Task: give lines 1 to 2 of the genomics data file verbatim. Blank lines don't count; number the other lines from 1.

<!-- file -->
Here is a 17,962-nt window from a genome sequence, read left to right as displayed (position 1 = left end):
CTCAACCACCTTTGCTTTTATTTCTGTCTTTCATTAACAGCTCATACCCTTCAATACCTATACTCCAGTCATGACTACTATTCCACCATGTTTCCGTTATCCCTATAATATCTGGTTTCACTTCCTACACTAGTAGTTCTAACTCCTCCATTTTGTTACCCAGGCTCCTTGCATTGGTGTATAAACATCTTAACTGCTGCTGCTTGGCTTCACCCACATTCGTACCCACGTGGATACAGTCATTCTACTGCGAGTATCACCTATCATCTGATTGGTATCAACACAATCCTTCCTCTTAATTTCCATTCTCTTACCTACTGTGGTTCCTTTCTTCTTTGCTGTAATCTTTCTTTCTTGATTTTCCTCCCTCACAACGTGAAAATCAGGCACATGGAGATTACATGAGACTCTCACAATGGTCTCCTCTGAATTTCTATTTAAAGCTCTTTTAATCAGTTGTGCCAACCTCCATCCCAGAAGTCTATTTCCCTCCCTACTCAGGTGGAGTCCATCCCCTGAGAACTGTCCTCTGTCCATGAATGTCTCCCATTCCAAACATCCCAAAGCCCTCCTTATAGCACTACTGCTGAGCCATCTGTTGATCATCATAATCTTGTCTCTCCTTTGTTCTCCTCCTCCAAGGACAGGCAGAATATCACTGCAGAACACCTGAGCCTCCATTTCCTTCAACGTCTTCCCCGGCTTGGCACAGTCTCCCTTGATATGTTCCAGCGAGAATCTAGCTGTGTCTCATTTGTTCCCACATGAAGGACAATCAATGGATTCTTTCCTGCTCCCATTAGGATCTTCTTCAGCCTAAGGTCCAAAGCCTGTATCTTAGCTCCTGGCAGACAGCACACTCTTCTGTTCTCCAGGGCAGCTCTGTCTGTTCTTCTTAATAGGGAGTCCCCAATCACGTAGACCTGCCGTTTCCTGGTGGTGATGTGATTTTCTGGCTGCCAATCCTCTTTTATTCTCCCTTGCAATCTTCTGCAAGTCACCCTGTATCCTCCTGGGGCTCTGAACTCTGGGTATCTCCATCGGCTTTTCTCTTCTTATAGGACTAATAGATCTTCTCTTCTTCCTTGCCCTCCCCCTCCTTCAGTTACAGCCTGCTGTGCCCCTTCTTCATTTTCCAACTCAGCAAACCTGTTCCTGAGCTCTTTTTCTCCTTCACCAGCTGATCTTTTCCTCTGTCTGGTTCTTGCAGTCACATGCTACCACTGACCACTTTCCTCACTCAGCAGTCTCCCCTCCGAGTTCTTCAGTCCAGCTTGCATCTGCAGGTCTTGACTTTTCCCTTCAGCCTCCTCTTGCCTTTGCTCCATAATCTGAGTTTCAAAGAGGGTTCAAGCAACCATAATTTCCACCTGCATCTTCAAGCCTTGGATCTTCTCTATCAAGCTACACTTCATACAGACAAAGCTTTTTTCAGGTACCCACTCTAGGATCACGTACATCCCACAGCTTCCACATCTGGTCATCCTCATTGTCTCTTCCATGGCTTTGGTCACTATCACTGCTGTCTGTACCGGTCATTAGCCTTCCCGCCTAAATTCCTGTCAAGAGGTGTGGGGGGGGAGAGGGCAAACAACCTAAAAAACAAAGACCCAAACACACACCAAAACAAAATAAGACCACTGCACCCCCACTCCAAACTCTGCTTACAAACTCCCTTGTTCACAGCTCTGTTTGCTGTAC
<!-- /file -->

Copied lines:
Here is a 17,962-nt window from a genome sequence, read left to right as displayed (position 1 = left end):
CTCAACCACCTTTGCTTTTATTTCTGTCTTTCATTAACAGCTCATACCCTTCAATACCTATACTCCAGTCATGACTACTATTCCACCATGTTTCCGTTATCCCTATAATATCTGGTTTCACTTCCTACACTAGTAGTTCTAACTCCTCCATTTTGTTACCCAGGCTCCTTGCATTGGTGTATAAACATCTTAACTGCTGCTGCTTGGCTTCACCCACATTCGTACCCACGTGGATACAGTCATTCTACTGCGAGTATCACCTATCATCTGATTGGTATCAACACAATCCTTCCTCTTAATTTCCATTCTCTTACCTACTGTGGTTCCTTTCTTCTTTGCTGTAATCTTTCTTTCTTGATTTTCCTCCCTCACAACGTGAAAATCAGGCACATGGAGATTACATGAGACTCTCACAATGGTCTCCTCTGAATTTCTATTTAAAGCTCTTTTAATCAGTTGTGCCAACCTCCATCCCAGAAGTCTATTTCCCTCCCTACTCAGGTGGAGTCCATCCCCTGAGAACTGTCCTCTGTCCATGAATGTCTCCCATTCCAAACATCCCAAAGCCCTCCTTATAGCACTACTGCTGAGCCATCTGTTGATCATCATAATCTTGTCTCTCCTTTGTTCTCCTCCTCCAAGGACAGGCAGAATATCACTGCAGAACACCTGAGCCTCCATTTCCTTCAACGTCTTCCCCGGCTTGGCACAGTCTCCCTTGATATGTTCCAGCGAGAATCTAGCTGTGTCTCATTTGTTCCCACATGAAGGACAATCAATGGATTCTTTCCTGCTCCCATTAGGATCTTCTTCAGCCTAAGGTCCAAAGCCTGTATCTTAGCTCCTGGCAGACAGCACACTCTTCTGTTCTCCAGGGCAGCTCTGTCTGTTCTTCTTAATAGGGAGTCCCCAATCACGTAGACCTGCCGTTTCCTGGTGGTGATGTGATTTTCTGGCTGCCAATCCTCTTTTATTCTCCCTTGCAATCTTCTGCAAGTCACCCTGTATCCTCCTGGGGCTCTGAACTCTGGGTATCTCCATCGGCTTTTCTCTTCTTATAGGACTAATAGATCTTCTCTTCTTCCTTGCCCTCCCCCTCCTTCAGTTACAGCCTGCTGTGCCCCTTCTTCATTTTCCAACTCAGCAAACCTGTTCCTGAGCTCTTTTTCTCCTTCACCAGCTGATCTTTTCCTCTGTCTGGTTCTTGCAGTCACATGCTACCACTGACCACTTTCCTCACTCAGCAGTCTCCCCTCCGAGTTCTTCAGTCCAGCTTGCATCTGCAGGTCTTGACTTTTCCCTTCAGCCTCCTCTTGCCTTTGCTCCATAATCTGAGTTTCAAAGAGGGTTCAAGCAACCATAATTTCCACCTGCATCTTCAAGCCTTGGATCTTCTCTATCAAGCTACACTTCATACAGACAAAGCTTTTTTCAGGTACCCACTCTAGGATCACGTACATCCCACAGCTTCCACATCTGGTCATCCTCATTGTCTCTTCCATGGCTTTGGTCACTATCACTGCTGTCTGTACCGGTCATTAGCCTTCCCGCCTAAATTCCTGTCAAGAGGTGTGGGGGGGGAGAGGGCAAACAACCTAAAAAACAAAGACCCAAACACACACCAAAACAAAATAAGACCACTGCACCCCCACTCCAAACTCTGCTTACAAACTCCCTTGTTCACAGCTCTGTTTGCTGTAC